The trend, experts say, points to a luxury retail market on the cusp of maturity.
In October, Reliance Brands Limited (RBL), a subsidiary of the the oil-to-telecoms Reliance conglomerate, announced it was buying 40% equity in celebrity fashion designer Manish Malhotra’s eponymous label. A week later, the company bought more than 50% stake in Ritu Kumar, one of India’s oldest fashion houses.
Malhotra, who has been dressing Bollywood’s biggest stars for the last 30 years, launched his label about 15 years ago. He has annual revenues in the ballpark of $30m (£22m), according to Forbes.
The call to partner with a corporate house like Reliance was driven partly by his decision to focus on his upcoming Bollywood directorial debut, Malhotra said. But it was also the result of his ambition to expand internationally.
“I have the practical knowledge, but for someone who has not studied the business of fashion, my dreams and stories need that backing to go global,” he told the BBC at his design workshop in Mumbai city’s Santacruz suburb.
“The label needs to get more organised. It’s very family-led.”
It’s a logical move, and in line with international trends, says Ankur Bisen, senior partner at Technopak retail consultancy.
He points to several fashion powerhouses – Dior, Chanel, Hugo Boss, Saint Laurent (YSL) – who did the same: they “institutionalised” by moving beyond the founder who started the eponymous labels.
“Many of the designers in India are now in their 50s, and 60s and having to take that call,” Mr Bisen said.
Reliance is keen to set up more flagship stores by Malhotra, and also hasten the company’s foray into e-commerce.
RBL’s current portfolio of brand partnerships includes marquee global brands such as Armani Exchange, Bottega Veneta, Jimmy Choo, Kate Spade New York, Michael Kors, Tiffany & Co. among others.
But RBL isn’t the first or only company to invest in homegrown labels. Aditya Birla Fashion, owned by the India-based multinational Aditya Birla Group, has done the same – in recent years it has acquired stake in major couturiers like Sabyasachi, Tarun Tahiliani and Shantanu & Nikhil.
The shift towards domestic designer brands was long overdue, experts say.
“International brands are not going to appeal to an Indian audience. They’ve tried,” said Nonita Kalra, editor in chief of Tata CliQ Luxury.
“Apparel in India remains very specifically Indian in its taste. If you want to grow in the fashion market, you’ll have to grow keeping very specific Indian tastes in mind,”
She added that since couture shopping in India is largely driven by weddings and religious festivals, the allure of homegrown labels lies in their emphasis on bridal and ethnic fashion.
And by partnering with corporate companies, she said, designers can “fine-tune and layer” their products so they can reach a larger market through more affordable luxury wear.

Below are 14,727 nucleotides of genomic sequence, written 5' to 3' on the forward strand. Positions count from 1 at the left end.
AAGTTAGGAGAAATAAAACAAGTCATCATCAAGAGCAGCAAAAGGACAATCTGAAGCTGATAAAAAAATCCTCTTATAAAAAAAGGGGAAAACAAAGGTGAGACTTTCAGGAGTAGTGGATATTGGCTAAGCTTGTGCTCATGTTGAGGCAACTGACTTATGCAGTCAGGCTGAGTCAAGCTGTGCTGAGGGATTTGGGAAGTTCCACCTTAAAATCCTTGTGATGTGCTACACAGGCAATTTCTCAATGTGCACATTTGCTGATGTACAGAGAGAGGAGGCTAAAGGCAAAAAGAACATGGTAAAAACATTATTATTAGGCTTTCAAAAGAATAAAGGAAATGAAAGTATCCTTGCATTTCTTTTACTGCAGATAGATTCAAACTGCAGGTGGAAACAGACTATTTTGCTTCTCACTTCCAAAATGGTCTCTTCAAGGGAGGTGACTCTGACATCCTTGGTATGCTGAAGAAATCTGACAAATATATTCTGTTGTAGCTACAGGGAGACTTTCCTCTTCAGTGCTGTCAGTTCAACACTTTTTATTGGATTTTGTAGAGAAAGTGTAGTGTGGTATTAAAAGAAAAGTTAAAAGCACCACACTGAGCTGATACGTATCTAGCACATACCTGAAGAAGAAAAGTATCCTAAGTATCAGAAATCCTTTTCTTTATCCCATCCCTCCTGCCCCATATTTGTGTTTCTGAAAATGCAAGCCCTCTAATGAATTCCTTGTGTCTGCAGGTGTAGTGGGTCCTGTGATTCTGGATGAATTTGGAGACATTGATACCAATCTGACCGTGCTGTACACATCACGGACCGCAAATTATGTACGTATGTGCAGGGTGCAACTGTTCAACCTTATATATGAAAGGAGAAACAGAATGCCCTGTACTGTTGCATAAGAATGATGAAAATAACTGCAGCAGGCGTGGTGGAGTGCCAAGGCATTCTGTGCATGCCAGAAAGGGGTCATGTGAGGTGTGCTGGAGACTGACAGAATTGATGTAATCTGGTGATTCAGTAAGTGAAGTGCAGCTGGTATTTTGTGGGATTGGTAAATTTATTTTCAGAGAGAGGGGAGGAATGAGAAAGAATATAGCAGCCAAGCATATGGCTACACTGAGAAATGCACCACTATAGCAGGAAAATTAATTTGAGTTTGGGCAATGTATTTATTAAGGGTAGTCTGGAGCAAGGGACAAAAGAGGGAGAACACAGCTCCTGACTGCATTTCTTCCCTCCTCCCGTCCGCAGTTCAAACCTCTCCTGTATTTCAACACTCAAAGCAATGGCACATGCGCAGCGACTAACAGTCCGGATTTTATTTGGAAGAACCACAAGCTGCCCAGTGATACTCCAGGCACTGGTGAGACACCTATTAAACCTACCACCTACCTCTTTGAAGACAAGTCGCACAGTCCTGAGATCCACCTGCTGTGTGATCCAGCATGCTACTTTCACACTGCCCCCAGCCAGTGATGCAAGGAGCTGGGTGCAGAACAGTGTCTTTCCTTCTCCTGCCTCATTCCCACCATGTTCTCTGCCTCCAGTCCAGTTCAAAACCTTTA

In fact, earlier this year, Sabyasachi became the first Indian designer to launch a collection in partnership with Swedish fashion giant H&M. And Rahul Mishra, a rising haute couture designer, collaborated with a popular Indian affordable label – W – to launch a collection ahead of the festival season this year.
According to data from McKinsey, India’s apparel market will be worth $60bn in 2022, making it the sixth-largest in the world, comparable to the UK and Germany.
Couture labels occupy a small sliver of it currently, and are still modest in size, compared to their global counterparts. The annual turnover in India’s top 10 couture houses ranges between $25-$100m, according to the Economic Times.
But the interest in them is “not because of who they are today, but what they can be tomorrow,” Ms Bisen said. “Also the alternative for retailers – label development, building design talent and creating brand recall – is too expensive and time-consuming.”
That is, it’s easier to invest in a label that already has all of that.
But making a global play with ethnic couture might be easier dreamt than achieved. Both demand and supply are a challenge.
In a world where fashion trends are set largely in Europe and America, and the market is patronised by consumers from China and the Middle East, making Indian ethnic wear aspirational is a tough proposition. It’s also difficult to introduce a supply chain that suits the global industrial model to Indian fashion, which still relies on weavers, handiwork and a vast informal talent pool.
While the pandemic was a temporary setback, industry watchers say the revival has been quick, aided by e-commerce.
This has also made it easier for local designers to tap into India’s wealthy and 18 million-strong diaspora.
“Increasingly nomadic customers who are cosmopolitan in their outlook have reshaped our approach of looking at customers in a geography-agnostic way,” said Darshan Mehta, president and chief executive of RBL.
As the world opens up after the pandemic, Indian designers are also keen to expand overseas.
Access to capital was a huge handicap for these labels, but that is no longer a hurdle. After the investment from Aditya Birla Fashion, Sabyasachi has announced that he will open a sprawling 60,000 sqft (5,574 sqm) store in New York in 2022. And in February this year, he showcased a selection of clothes and accessories in the city’s luxury department store, Bergdorf Goodman.
Given the flurry of announcements, experts believe the sector is riding a wave of optimism.
“Luxury needs help,” Ms Kalra said.
“I think we are going to see a very accelerated rate of acquisition, change and growth. It won’t always be easy, and there will be dramatic break ups, and pleasant falls outs and conscious uncouplings.”
“But I think things as we know it are going to change forever.”